636 F2d 765 Fenster v. N Schneider
636 F.2d 765
205 U.S.App.D.C. 57
Herbert L. FENSTER, Appellant,
Douglas N. SCHNEIDER, Jr., Director of the District of
Columbia Department of Transportation.
United States Court of Appeals,
District of Columbia Circuit.
Argued Oct. 17, 1980.
Decided Nov. 26, 1980.
Appeal from the United States District Court for the District of Columbia (D.C. Civil Action No. 79-0255).
Herbert L. Fenster, Washington, D. C., with whom Lawrence S. Ebner, Washington, D. C., was on the brief, for appellant.
David P. Sutton, Asst. Corp. Counsel, Washington, D. C., with whom Judith W. Rogers, Corp. Counsel, Richard W. Barton, Deputy Corp. Counsel, and John H. Suda, Asst. Corp. Counsel, Washington, D. C., were on the brief, for appellee.
Before WILKEY and WALD, Circuit Judges, and MacMAHON,* Chief Judge, United States District Court for the Southern District of New York.
Opinion for the Court filed by Circuit Judge WALD.
WALD, Circuit Judge.
This case raises the issue of whether the District of Columbia School Transit Subsidy Act of 1978, 25 D.C.R. 2534, 2691, D.C.Law 2-152 (hereinafter "the Subsidy Act") which provides for a reduced transportation fare for District resident students on their way to public or private school and educationally related activities in the District, violates Article IV and the fourteenth amendment of the Constitution by discriminating against non-resident students. The district court dismissed the case for failure to state a claim upon which relief could be granted, holding that the residency requirement has a rational basis in that it attempts to allocate the benefits of the school child subsidy among those paying the costs of the subsidy, i. e., District residents, and that the fact that part of the subsidy is funded through federal revenue sharing does not change the validity of this allocation. We affirm the district court, but elaborate somewhat on its rationale.
Appellant brought this action in the United States District Court for the District of Columbia seeking declaratory judgment and injunctive relief. The relief sought was an invalidation of the District of Columbia School Transit Subsidy Act of 1978 insofar as it provides for a reduced fare (i. e., $.10 as opposed to $.50) for resident students using the Metrobus Transit System within the District to go to and from public or private schools and related educational activities. To be eligible for the subsidy the student must be under nineteen, currently enrolled in any elementary or secondary school in the District and residing in the District. Although a similar subsidy has been in operation since 1931, the residency requirement first appeared in the 1978 Act.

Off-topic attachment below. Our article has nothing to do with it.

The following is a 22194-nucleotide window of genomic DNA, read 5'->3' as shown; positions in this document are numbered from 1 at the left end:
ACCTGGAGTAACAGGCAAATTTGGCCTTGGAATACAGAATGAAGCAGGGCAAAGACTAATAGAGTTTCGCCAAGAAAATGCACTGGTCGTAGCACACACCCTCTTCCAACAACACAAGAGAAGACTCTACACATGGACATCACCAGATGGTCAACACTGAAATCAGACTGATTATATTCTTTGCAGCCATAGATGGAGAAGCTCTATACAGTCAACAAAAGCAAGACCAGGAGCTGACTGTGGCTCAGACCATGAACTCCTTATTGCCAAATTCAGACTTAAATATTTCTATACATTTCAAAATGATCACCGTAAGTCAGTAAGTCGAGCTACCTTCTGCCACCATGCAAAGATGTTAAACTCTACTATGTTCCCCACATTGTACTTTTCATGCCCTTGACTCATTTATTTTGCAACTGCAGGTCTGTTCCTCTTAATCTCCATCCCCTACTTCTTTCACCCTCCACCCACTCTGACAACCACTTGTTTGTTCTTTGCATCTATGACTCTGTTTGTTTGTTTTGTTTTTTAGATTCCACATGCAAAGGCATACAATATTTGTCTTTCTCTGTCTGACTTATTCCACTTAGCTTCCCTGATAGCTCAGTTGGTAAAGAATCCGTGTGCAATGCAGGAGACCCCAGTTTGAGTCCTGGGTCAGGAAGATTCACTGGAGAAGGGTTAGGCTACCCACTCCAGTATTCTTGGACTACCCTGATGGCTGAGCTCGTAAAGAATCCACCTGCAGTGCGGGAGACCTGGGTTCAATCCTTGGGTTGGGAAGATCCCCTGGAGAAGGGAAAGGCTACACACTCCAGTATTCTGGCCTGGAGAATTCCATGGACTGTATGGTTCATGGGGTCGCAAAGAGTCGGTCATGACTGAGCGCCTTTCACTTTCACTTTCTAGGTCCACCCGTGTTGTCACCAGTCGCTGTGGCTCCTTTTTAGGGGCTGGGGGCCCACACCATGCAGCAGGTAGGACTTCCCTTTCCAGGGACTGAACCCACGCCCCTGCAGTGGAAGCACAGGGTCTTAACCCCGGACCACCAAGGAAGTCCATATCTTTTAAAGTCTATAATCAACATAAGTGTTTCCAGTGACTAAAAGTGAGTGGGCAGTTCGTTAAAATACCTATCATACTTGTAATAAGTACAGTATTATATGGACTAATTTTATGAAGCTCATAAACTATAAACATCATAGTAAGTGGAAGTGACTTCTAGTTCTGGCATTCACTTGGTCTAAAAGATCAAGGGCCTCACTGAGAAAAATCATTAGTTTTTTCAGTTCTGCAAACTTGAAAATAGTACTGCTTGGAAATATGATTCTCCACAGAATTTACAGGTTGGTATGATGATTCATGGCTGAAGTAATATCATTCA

Appellant is the parent of a minor child who travels to school every morning by walking a short distance from his home in Maryland to the District and taking a Metrobus to his school located within the District. The only reason appellant's child is not eligible for the subsidy is his nonresidence in the District.
The Subsidy Act is funded partially (16%) by general revenues of the District of Columbia. Of this portion, 40% derives from a direct payment by the Federal Government to the District. The remaining 84% of the Act's budget consists of District Federal Revenue Sharing Funds.
Appellant contends that because only about 10% of the total funding for the program is "paid for" by District residents, there is no rational relationship between the source of money for the program and the limitation of its benefits to residents; hence it violates the equal protection clause and the privileges and immunities clause of the United States Constitution.II. Jurisdiction
An initial question in this case is whether federal jurisdiction exists over appellant's claim. Originally appellant brought suit under 28 U.S.C. § 1331 and alleged that the $10,000 jurisdictional amount was met either because the cost to the appellee of enforcing the right asserted by appellant would exceed $10,000, citing Tatum v. Laird, 444 F.2d 947 (D.C.Cir.1971), rev'd on other grounds, Laird v. Tatum, 408 U.S. 1, 92 S.Ct. 2318, 33 L.Ed.2d 154 (1972), and Committee for G. I. Rights v. Callaway, 518 F.2d 466 (D.C.Cir.1975), or because the infringement of appellant's constitutional rights is so serious as to require an evaluation in excess of $10,000, citing Gomez v. Wilson, 477 F.2d 411 (D.C.Cir.1973), and Callaway.1
The district court did not address this issue directly. We find it unnecessary to do so now. Plaintiff's allegation of a constitutional violation falls under 28 U.S.C. § 1343, which does not require a jurisdictional amount in controversy and which has recently been amended to include the District of Columbia within the meaning of "State" for purposes of the statute.2 Since plaintiff asked for an injunction against a continuing wrong, rather than for money damages for a past wrong, both parties agreed at oral argument the pleadings could be amended, if the case were remanded, to base the jurisdiction on 28 U.S.C. § 1343. Rather than require such a judicial formality, we proceed to decide the merits of the issue.
III. The Merits of the Claim